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Consider the light source is the light post, outside the window of my house (Pic 1). When the rays from the light post enters through the window pane which is translucent gets scattered and forms a prominent design (Pic 2). Why does this happen?

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Your window is made of patterned glass, with regular changes in thickness. This is designed to diffuse light in order to prevent people outside from seeing what's inside (or you inside from seeing out; I don't know what your neighborhood is like).

In your case, the patterns are extremely regular, so that each incoming beam of light will get spread into a wide, regular pattern, which you'd see if you shone a laser pointer through the window onto a sheet of paper (perhaps moving the laser about a bit to catch every part of the pattern).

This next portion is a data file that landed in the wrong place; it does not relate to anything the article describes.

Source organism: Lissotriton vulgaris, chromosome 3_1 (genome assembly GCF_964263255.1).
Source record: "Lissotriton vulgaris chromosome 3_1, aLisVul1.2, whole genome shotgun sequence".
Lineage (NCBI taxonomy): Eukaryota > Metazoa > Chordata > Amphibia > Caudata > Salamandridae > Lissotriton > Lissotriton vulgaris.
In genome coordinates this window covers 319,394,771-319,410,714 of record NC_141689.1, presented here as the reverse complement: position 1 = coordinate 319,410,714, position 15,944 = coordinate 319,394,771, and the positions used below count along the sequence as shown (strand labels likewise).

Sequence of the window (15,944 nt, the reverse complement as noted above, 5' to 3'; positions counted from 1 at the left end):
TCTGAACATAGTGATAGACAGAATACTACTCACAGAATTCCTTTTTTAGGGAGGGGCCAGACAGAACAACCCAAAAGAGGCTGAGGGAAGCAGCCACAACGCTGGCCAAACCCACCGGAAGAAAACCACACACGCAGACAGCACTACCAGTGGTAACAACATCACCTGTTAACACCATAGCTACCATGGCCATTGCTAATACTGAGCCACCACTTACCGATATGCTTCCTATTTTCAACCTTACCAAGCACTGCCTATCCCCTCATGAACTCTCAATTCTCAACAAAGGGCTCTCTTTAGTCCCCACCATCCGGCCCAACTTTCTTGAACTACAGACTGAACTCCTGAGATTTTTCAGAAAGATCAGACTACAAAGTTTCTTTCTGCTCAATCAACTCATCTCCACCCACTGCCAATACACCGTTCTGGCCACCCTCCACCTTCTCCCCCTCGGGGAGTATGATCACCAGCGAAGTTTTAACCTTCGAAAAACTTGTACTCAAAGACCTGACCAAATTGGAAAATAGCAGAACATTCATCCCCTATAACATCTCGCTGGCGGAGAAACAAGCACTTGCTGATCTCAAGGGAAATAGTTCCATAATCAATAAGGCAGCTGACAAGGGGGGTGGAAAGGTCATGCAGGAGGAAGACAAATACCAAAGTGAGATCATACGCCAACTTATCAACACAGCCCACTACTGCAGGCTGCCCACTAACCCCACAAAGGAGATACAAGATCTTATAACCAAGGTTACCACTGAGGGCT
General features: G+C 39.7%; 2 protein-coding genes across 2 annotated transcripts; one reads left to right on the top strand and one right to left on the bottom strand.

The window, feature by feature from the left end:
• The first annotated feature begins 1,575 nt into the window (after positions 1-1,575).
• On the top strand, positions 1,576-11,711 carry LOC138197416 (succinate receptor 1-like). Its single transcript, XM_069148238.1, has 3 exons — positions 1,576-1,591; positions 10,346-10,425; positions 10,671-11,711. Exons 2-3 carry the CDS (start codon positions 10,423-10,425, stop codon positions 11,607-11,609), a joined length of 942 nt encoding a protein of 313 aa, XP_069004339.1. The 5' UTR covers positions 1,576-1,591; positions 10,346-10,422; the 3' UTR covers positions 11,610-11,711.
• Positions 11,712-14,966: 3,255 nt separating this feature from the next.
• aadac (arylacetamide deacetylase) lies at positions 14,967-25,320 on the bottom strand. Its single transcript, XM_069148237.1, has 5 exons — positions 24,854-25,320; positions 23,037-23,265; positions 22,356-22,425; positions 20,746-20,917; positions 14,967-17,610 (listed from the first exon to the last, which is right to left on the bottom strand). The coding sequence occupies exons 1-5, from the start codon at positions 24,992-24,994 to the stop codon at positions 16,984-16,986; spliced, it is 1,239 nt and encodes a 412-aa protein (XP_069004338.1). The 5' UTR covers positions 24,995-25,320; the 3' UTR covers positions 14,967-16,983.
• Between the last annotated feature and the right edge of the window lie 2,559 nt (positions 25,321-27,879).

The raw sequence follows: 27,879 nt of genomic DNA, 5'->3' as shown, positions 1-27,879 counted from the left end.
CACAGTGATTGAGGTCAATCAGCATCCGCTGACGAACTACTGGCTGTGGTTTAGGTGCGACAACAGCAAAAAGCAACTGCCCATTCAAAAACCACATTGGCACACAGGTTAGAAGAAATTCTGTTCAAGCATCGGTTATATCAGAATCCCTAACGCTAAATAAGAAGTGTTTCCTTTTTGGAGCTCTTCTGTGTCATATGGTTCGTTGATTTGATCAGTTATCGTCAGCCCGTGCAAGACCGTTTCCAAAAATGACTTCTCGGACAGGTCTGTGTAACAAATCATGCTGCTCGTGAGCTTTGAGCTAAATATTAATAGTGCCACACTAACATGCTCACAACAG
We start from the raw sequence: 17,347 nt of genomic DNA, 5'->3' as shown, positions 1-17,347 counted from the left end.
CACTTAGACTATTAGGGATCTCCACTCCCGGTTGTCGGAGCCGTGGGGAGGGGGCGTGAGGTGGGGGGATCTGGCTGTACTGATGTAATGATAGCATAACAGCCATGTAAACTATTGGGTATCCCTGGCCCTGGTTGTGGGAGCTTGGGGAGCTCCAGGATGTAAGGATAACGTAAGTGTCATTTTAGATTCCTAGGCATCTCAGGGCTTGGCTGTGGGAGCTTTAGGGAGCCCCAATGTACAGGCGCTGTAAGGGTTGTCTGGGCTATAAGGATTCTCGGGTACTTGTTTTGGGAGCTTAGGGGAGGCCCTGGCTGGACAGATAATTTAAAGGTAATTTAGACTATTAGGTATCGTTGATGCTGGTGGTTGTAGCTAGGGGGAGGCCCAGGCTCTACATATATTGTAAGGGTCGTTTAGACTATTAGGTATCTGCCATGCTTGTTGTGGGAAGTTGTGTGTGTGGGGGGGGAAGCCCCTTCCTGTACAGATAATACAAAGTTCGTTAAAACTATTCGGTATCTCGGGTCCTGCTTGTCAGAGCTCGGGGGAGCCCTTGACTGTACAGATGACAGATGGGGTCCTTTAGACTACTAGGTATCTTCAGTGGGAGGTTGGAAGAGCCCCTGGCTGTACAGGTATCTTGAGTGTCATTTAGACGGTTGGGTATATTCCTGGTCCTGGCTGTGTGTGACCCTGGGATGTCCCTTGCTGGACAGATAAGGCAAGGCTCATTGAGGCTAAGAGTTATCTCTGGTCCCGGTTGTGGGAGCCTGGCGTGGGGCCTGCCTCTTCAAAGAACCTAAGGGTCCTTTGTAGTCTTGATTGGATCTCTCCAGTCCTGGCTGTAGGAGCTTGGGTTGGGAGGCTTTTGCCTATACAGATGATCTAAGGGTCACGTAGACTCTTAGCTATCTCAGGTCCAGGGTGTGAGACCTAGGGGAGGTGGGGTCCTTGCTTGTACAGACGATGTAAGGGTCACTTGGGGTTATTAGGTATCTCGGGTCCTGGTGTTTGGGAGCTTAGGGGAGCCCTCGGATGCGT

Here, though, you have light hitting the entire window in parallel beams (from that distant streetlight), and a single recipient (your eye). This means you'll see a bright point at every location where the patterned glass bends the beam to point exactly at your eye, which produces the pattern of light that you see.

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